Gein Wong joined the company this year as a co-curator of Insatiable Sisters. Gein was in the audience for the opening night of The Gay Heritage Project, and this is what she has to say about it.
We are a génération perdue – a term originally said by a garage owner who employed a mechanic that happened to fix Gertrude Stein’s car. Gertrude went on to say this term in the company of Ernest Hemingway, who then popularized it by using it in a novel. We are a lost generation.
I’ve always been a furrowed brow, chin scratching, take a walk in the snow eccentric deep thinker. Even when I was young. I remember when I was a teen and walking to the mall with a friend of mine. On this particular day, we were supposed to go the town centre, but didn’t want to wait 30 minutes for the bus so we decided to walk towards the train tracks and go to the mall. My friend was looking for some accessories, new earrings, a ring band she could wear to pretend she was married, and maybe, just maybe, some metallic nail polish. Actually, I wanted the nail polish, but I didn’t plan on buying anything, mainly because I was saving for that not too distant day that I would move out on my own.
Just as we crossed the tracks, I stopped. Metal rails under my feet, eyes looking far off into the horizon. I see nothing. Out of nowhere I blurt out “we are a lost generation!”, my voice loud as it is, echoing off in the skies. My friend turns around and just looks at me screwfaced. She says, “What are you talking about?” I say, “We don’t have elders to show us the way.” She says, “uh yeah we do, my entire family is here”. I say, “I’m not talking about family, I’m talking about…I mean, I’m talking about…” and then I stop, partly because I haven’t told her I was queer, partly because I had yet to hear the words “ancestral memory” and ‘chosen family’.
The Gay Heritage Project has so many things I could react to, scene after scene after scene of rapid-fire experiences that leave a lot to process and absorb. One thing that stays with me is the question “Where are our mentors?” In the play, it’s in reference to the generation that came of age just after the impact of HIV/AIDS in the ‘80s. And in many ways this question still resonates amongst an entire spectrum of age ranges. I asked this question to myself at 14 and I’ve heard it said over and over again in both queer and people of colour communities since then (and of course, the two communities aren’t exclusive). Where are our mentors? And perhaps more importantly, what type of people are we becoming without mentors, without receiving a collective knowledge base of history and wisdom? It’s an elusive thing to ponder – what greater heights could we have scaled if we just had a clearer connection to the past and more shoulders of glittering goddesses upon which we could stand.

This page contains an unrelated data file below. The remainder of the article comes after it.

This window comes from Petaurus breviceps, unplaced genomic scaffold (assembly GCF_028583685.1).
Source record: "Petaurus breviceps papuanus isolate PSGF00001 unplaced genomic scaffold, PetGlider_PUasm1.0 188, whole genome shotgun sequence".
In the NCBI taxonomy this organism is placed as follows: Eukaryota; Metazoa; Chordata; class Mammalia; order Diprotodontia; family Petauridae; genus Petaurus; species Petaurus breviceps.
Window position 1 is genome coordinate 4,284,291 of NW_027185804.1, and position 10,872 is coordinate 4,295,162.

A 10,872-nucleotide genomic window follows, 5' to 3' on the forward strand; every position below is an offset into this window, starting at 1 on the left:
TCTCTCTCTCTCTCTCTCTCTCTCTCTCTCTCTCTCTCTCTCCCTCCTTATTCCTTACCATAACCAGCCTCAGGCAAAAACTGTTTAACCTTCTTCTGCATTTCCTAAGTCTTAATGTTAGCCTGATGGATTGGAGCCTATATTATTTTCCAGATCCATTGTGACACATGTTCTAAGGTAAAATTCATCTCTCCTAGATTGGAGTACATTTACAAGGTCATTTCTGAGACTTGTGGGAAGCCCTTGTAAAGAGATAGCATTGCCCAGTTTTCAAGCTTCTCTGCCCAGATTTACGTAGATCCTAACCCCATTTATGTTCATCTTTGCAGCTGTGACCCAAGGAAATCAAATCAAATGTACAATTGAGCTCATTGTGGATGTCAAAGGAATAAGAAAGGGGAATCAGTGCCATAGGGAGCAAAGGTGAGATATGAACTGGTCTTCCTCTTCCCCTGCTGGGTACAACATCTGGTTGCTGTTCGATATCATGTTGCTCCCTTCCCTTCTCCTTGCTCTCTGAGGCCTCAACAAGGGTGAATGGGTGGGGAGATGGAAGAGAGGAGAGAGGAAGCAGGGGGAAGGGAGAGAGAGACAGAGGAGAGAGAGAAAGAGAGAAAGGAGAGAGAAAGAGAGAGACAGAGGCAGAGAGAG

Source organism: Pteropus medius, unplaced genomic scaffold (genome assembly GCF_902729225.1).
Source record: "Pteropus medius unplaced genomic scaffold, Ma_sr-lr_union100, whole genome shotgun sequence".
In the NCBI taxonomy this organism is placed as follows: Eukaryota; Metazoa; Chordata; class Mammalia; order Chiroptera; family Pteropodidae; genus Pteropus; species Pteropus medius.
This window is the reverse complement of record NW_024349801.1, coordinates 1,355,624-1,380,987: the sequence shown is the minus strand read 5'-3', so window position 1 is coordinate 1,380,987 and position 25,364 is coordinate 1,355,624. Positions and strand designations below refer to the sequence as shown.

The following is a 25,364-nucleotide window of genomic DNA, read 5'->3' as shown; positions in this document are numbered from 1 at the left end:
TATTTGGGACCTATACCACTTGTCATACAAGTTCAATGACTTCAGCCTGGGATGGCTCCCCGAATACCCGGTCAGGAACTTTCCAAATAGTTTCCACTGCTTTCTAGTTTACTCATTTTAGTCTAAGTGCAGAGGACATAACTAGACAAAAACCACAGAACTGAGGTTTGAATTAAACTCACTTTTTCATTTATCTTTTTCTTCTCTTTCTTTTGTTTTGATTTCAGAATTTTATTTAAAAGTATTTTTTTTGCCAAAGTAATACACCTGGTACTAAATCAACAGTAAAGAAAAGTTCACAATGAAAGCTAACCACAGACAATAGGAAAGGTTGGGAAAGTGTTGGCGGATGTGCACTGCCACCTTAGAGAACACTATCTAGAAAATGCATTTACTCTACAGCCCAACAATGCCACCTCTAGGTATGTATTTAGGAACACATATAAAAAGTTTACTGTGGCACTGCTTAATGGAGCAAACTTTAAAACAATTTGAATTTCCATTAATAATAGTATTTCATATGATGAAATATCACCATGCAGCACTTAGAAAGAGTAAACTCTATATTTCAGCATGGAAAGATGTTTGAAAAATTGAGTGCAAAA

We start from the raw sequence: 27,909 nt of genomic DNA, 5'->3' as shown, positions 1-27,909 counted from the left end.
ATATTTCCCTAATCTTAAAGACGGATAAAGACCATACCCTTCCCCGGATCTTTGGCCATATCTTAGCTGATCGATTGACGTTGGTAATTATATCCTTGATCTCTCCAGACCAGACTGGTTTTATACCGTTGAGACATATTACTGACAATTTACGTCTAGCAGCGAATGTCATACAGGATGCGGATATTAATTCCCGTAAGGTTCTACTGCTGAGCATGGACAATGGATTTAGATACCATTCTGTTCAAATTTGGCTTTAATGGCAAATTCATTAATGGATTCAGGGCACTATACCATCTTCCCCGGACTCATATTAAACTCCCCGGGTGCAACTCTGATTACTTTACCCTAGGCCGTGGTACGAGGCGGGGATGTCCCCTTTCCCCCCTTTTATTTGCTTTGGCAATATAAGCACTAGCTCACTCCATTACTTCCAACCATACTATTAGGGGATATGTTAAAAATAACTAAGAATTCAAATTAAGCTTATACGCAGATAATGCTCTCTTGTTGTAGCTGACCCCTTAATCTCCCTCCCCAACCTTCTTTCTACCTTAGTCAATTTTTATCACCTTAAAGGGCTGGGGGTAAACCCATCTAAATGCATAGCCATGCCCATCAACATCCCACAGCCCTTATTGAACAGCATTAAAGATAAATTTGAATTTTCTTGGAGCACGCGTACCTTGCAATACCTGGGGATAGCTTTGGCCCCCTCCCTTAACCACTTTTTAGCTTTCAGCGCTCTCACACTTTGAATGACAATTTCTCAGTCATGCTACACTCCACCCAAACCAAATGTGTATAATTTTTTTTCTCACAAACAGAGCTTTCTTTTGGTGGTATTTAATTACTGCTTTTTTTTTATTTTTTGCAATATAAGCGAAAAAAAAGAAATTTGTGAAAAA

There’s a reason queers have such great imaginations.
There’s a reason queer artists bust their butts so much to make things happen.
What seems like eons ago, I started talking about community arts in communities of colour and I often felt like people thought I was from another planet, they couldn’t see anyone putting in the amount work needed to create this dreamy sounding world where artists connected with youth and we taught each other amazing skills like how to fly. For me it was a relationship, not just over a 4-week workshop series, but over a lifetime. Now that youth arts programs are wonderfully commonplace, it seems the next big dream is imagining the kind of mentors and elders that we need in our communities and how it can shape the ways in which we treat and interact with each other. What could having more elders mean for us? The sage director and indigenous artist Yvette Nolan said it wonderfully “It’s not reverence for age-old wisdom; it is an understanding of the role that elders can play, have played in our societies. And an acknowledging that a person doesn’t just wake up one morning an elder, one has to work to become the elder we become.”
Along with being a deep thinker, I am relentlessly positive, endlessly hopeful that we collectively possess the physical and emotional capacity to make this mentor question as obsolete, but remembered, as mixtape cassettes. Mutual understanding over ageism, forgiveness over bitterness, the community over individual ego, chosen family over isolation.
What I like to do sometimes is imagine I’m back on those train tracks on my way to the mall and instead of looking down the tracks and seeing a vast horizon of nothingness, I try the best I can to see a beautiful and gentle future where our babies will never question the presence of mentors because they’ll have generations upon generations of chosen family. People who worked hard to grow into the most caring elders they could possibly be. Babies cared for by empathetic eyes, by queer hands holding them with all the knowledge that we are currently creating, rediscovering and learning amongst each other.